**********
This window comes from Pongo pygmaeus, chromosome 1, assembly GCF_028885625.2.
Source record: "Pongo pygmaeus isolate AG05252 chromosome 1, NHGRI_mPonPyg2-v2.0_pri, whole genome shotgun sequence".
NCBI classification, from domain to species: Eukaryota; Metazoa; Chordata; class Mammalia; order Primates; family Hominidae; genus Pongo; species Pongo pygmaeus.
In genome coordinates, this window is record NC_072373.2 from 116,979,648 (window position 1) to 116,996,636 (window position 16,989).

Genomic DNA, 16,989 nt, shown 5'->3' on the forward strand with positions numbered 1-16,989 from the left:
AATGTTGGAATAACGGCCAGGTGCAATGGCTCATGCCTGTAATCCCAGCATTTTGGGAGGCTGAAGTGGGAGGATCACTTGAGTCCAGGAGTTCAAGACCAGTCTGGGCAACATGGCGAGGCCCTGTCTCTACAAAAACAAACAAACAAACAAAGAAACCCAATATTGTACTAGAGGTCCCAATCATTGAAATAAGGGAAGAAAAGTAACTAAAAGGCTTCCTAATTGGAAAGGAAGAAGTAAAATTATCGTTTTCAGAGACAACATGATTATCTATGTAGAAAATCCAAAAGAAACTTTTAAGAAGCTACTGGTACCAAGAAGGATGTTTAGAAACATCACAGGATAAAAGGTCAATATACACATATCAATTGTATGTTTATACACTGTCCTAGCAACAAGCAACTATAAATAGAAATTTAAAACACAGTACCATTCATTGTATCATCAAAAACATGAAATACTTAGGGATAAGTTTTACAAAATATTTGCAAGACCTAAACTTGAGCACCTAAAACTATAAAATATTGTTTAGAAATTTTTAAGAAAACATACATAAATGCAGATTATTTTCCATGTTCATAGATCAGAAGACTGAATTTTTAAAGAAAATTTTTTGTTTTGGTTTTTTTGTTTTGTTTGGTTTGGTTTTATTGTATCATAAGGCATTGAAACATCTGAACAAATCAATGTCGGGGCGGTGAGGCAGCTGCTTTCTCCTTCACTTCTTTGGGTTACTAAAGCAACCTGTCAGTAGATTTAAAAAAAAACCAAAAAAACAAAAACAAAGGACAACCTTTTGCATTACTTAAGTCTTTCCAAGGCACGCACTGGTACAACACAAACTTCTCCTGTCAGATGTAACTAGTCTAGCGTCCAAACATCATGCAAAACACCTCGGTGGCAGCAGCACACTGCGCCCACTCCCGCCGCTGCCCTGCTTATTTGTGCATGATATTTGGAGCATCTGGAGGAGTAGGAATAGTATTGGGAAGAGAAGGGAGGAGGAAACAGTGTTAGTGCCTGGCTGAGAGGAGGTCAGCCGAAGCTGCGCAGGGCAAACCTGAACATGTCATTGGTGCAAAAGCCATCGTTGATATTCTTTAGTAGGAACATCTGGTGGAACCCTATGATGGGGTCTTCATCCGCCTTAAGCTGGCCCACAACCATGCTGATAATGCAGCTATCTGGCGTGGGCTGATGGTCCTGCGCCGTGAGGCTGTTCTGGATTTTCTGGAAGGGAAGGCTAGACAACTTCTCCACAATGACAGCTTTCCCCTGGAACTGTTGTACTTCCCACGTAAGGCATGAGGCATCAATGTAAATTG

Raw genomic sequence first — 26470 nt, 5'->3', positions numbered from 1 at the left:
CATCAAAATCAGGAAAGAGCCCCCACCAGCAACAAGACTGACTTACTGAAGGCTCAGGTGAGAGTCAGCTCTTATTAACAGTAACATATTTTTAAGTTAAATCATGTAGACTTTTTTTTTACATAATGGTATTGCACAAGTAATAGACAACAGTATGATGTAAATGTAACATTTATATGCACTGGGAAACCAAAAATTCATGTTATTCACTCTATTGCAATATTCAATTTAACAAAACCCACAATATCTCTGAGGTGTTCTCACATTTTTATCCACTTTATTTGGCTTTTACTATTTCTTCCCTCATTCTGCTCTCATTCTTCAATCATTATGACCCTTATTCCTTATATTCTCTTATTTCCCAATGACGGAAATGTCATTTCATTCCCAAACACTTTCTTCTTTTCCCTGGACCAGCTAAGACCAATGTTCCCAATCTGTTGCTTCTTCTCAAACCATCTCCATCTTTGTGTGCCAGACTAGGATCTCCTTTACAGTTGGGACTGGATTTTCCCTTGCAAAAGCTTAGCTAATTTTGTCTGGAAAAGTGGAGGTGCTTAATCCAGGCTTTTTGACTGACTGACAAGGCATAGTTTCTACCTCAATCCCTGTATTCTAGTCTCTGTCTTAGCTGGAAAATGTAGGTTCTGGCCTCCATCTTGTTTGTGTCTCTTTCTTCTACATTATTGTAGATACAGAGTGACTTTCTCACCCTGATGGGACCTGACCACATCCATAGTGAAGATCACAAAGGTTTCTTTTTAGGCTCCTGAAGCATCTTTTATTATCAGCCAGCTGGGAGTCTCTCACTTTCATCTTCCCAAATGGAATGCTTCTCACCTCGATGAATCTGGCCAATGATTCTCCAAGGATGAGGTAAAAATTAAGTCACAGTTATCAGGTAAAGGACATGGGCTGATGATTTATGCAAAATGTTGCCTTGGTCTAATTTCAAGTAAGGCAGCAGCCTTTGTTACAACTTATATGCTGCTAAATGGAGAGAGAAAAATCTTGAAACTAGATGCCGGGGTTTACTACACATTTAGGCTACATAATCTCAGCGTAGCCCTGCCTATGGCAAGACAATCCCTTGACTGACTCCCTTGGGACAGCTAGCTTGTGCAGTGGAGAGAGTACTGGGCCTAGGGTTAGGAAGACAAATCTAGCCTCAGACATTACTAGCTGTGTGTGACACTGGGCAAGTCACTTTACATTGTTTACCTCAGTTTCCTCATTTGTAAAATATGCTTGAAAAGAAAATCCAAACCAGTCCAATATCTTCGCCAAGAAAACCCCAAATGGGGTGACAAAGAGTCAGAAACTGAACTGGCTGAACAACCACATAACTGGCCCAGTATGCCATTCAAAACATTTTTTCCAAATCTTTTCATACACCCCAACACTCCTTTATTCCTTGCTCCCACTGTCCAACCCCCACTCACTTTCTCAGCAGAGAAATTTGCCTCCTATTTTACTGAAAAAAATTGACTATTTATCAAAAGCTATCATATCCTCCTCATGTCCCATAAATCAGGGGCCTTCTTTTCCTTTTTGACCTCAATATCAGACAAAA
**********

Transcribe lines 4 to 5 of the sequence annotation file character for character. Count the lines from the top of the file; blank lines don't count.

In genome coordinates, this window is record NC_072373.2 from 116,979,648 (window position 1) to 116,996,636 (window position 16,989).

Genomic DNA, 16,989 nt, shown 5'->3' on the forward strand with positions numbered 1-16,989 from the left: